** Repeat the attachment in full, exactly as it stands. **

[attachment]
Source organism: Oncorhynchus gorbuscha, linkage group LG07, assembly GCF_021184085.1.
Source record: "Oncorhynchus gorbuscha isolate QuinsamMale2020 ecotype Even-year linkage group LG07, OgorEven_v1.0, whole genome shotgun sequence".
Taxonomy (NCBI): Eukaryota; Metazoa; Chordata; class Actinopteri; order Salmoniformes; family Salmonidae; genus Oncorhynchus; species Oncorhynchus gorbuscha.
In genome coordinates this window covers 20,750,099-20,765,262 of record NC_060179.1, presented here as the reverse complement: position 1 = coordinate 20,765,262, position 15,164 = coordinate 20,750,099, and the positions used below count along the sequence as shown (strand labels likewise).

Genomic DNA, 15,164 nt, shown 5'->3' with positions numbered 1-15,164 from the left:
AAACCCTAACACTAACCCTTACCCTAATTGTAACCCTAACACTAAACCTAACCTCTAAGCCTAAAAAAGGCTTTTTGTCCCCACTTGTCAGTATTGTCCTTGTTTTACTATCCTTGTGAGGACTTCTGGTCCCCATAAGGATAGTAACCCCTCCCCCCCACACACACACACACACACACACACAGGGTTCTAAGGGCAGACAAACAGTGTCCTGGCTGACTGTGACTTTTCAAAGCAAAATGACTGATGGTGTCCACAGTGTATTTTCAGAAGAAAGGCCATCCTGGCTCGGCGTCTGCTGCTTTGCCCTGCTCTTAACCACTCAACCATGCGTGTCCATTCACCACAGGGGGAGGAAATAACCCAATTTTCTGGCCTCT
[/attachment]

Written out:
Source organism: Oncorhynchus gorbuscha, linkage group LG07, assembly GCF_021184085.1.
Source record: "Oncorhynchus gorbuscha isolate QuinsamMale2020 ecotype Even-year linkage group LG07, OgorEven_v1.0, whole genome shotgun sequence".
Taxonomy (NCBI): Eukaryota; Metazoa; Chordata; class Actinopteri; order Salmoniformes; family Salmonidae; genus Oncorhynchus; species Oncorhynchus gorbuscha.
In genome coordinates this window covers 20,750,099-20,765,262 of record NC_060179.1, presented here as the reverse complement: position 1 = coordinate 20,765,262, position 15,164 = coordinate 20,750,099, and the positions used below count along the sequence as shown (strand labels likewise).

Genomic DNA, 15,164 nt, shown 5'->3' with positions numbered 1-15,164 from the left:
AAACCCTAACACTAACCCTTACCCTAATTGTAACCCTAACACTAAACCTAACCTCTAAGCCTAAAAAAGGCTTTTTGTCCCCACTTGTCAGTATTGTCCTTGTTTTACTATCCTTGTGAGGACTTCTGGTCCCCATAAGGATAGTAACCCCTCCCCCCCACACACACACACACACACACACACAGGGTTCTAAGGGCAGACAAACAGTGTCCTGGCTGACTGTGACTTTTCAAAGCAAAATGACTGATGGTGTCCACAGTGTATTTTCAGAAGAAAGGCCATCCTGGCTCGGCGTCTGCTGCTTTGCCCTGCTCTTAACCACTCAACCATGCGTGTCCATTCACCACAGGGGGAGGAAATAACCCAATTTTCTGGCCTCT